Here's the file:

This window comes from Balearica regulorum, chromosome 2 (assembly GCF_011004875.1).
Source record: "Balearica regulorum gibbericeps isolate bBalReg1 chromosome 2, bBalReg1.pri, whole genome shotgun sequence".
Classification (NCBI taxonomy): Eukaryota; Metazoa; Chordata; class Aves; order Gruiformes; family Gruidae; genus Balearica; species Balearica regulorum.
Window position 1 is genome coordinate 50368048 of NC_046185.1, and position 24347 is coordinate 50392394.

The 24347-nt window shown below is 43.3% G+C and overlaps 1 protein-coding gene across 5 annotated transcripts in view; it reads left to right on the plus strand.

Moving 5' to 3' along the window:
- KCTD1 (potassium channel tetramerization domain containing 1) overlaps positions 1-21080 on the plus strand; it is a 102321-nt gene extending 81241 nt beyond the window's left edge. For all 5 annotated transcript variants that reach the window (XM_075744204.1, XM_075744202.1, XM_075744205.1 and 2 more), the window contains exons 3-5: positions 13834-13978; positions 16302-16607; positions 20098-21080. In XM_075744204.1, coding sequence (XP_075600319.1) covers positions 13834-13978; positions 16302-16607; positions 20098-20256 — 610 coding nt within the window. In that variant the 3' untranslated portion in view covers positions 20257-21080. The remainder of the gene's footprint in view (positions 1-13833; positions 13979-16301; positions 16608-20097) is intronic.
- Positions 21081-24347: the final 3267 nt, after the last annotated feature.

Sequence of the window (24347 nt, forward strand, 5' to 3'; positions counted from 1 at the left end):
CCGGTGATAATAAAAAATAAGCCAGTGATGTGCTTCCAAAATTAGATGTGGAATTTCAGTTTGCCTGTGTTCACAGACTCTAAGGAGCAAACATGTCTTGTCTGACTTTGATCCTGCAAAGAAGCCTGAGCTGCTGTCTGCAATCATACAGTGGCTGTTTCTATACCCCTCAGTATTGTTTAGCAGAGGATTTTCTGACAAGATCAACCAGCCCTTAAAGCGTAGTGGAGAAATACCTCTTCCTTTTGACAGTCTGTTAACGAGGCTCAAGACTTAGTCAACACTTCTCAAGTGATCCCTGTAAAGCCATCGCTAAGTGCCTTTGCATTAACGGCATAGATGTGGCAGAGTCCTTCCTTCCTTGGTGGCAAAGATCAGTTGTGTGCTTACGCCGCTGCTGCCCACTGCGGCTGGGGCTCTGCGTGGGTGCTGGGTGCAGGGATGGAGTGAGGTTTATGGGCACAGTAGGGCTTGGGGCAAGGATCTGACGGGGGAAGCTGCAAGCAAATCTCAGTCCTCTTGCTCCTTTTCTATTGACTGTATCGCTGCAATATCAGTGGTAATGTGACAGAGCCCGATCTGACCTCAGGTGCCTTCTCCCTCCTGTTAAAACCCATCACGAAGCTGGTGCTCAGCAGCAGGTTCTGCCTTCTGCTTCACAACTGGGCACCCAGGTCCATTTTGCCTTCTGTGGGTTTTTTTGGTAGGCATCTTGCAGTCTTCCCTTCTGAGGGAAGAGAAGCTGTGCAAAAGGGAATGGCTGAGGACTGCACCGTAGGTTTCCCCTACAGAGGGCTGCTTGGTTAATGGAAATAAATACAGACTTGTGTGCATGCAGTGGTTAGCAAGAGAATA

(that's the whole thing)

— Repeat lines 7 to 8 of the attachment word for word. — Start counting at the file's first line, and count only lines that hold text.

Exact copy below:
- KCTD1 (potassium channel tetramerization domain containing 1) overlaps positions 1-21080 on the plus strand; it is a 102321-nt gene extending 81241 nt beyond the window's left edge. For all 5 annotated transcript variants that reach the window (XM_075744204.1, XM_075744202.1, XM_075744205.1 and 2 more), the window contains exons 3-5: positions 13834-13978; positions 16302-16607; positions 20098-21080. In XM_075744204.1, coding sequence (XP_075600319.1) covers positions 13834-13978; positions 16302-16607; positions 20098-20256 — 610 coding nt within the window. In that variant the 3' untranslated portion in view covers positions 20257-21080. The remainder of the gene's footprint in view (positions 1-13833; positions 13979-16301; positions 16608-20097) is intronic.
- Positions 21081-24347: the final 3267 nt, after the last annotated feature.